The real problem with Crawford v. Marion County Election Board is that the whole case is a dance of the seven veils. By which I mean that voter-identification laws are phony ways to solve pretend problems, while today's challenge to those laws is thin on evidence of real voters who've suffered real harms. A chimera doing battle with a fantasy. Oh, goody.
When Indiana adopted its voter-ID law in 2005—requiring voters to present a government-issued photo ID before casting a ballot—the state purported to be beating back the malodorous tide of vote fraud that was ostensibly sweeping the nation. But as professor Richard Hasen has ably demonstrated here in Slate, this vote-fraud epidemic is largely fictional. The major bipartisan draft fraud report (PDF) on the subject concluded there's very little polling-place fraud in America. So, increasingly, the effort to stop fictional vote fraud looks like a partisan effort to suppress votes that tend to go to Democrats—and somehow, it's always indigent, elderly, and minority voters who are disproportionately affected. A Republican-controlled legislature passed Indiana's law on a party-line vote, and then a Republican governor signed it, and every judge to cast eyes upon it thereafter seemed to be for or against it based on his or her own political affiliation.... Read more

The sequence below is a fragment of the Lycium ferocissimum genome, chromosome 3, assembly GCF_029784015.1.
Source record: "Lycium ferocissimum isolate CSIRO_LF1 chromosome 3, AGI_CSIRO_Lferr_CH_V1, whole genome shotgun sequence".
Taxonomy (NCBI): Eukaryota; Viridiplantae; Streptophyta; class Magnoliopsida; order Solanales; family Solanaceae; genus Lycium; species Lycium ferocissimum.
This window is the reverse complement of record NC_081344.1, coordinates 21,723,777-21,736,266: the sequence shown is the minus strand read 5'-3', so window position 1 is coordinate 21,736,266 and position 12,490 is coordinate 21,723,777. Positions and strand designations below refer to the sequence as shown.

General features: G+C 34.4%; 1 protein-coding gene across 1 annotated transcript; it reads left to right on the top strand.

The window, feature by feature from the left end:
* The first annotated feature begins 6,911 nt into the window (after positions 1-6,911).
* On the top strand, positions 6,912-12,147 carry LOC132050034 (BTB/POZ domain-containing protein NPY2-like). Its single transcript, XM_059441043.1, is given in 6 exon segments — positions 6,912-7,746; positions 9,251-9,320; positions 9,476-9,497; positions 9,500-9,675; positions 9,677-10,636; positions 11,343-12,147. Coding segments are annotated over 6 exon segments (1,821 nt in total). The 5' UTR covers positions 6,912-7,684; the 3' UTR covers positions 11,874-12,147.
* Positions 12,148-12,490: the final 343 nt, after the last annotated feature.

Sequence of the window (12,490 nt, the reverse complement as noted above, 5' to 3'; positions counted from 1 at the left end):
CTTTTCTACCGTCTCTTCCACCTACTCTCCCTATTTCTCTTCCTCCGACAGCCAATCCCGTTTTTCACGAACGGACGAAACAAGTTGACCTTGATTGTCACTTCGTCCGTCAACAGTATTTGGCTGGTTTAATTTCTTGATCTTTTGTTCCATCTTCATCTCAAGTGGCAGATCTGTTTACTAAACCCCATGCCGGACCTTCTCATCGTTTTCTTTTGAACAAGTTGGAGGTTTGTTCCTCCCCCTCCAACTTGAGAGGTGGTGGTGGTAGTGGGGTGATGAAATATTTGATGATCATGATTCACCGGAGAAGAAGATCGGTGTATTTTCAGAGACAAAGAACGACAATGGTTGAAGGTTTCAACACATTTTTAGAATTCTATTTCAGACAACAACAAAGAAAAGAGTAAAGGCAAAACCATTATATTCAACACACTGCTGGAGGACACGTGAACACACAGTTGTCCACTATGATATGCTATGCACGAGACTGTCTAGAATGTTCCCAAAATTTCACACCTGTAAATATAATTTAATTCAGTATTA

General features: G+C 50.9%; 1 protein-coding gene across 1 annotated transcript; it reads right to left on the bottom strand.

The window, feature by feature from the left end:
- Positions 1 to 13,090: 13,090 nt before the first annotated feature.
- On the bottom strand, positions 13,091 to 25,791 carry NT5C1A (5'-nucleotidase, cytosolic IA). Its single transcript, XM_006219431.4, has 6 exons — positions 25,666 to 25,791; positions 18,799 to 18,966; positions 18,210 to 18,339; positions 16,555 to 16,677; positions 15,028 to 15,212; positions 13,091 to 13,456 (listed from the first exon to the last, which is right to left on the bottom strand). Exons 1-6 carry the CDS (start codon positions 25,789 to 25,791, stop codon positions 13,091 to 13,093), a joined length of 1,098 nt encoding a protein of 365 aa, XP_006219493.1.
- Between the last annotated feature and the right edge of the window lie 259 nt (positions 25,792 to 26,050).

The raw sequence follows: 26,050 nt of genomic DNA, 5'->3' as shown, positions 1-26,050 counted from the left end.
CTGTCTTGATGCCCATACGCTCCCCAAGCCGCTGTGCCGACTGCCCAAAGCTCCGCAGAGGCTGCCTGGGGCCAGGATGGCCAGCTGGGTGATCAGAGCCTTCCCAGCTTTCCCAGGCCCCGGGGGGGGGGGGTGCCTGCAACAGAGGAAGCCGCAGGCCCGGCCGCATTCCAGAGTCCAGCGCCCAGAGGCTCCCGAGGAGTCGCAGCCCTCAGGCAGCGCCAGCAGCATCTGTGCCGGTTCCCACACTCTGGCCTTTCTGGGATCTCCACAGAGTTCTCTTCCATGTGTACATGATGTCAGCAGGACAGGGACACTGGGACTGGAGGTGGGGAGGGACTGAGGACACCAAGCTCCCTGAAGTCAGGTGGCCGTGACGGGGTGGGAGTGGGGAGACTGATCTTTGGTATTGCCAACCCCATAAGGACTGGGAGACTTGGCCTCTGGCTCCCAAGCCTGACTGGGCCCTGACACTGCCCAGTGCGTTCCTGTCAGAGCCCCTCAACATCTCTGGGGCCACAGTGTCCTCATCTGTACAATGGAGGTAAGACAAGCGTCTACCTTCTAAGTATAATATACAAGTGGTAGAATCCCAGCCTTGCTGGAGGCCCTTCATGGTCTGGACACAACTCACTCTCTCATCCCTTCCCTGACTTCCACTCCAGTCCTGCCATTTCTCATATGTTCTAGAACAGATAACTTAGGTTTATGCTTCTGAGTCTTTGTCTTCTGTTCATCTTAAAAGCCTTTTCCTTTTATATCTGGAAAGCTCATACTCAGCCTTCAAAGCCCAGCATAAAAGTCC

Moribund Amerikan Electoral Politics
Voters have little reason to expect ballot-protection assistance from a morally bereft Democrat-controlled 110th Congress. After all, Dems welshed on their November 2006 campaign promise to change the GOP course on the Iraq War if voters empowered them to a majority.
Ohio congressman and 2008 Democrat presidential candidate Dennis Kuncinich blew the whistle on his U.S. House party mates, revealing they sold out voters on the war via a classic "bait and switch" a month after the midterm polls closed--a month before Dem leaders gaveled the 110th Congress to order in January 2007.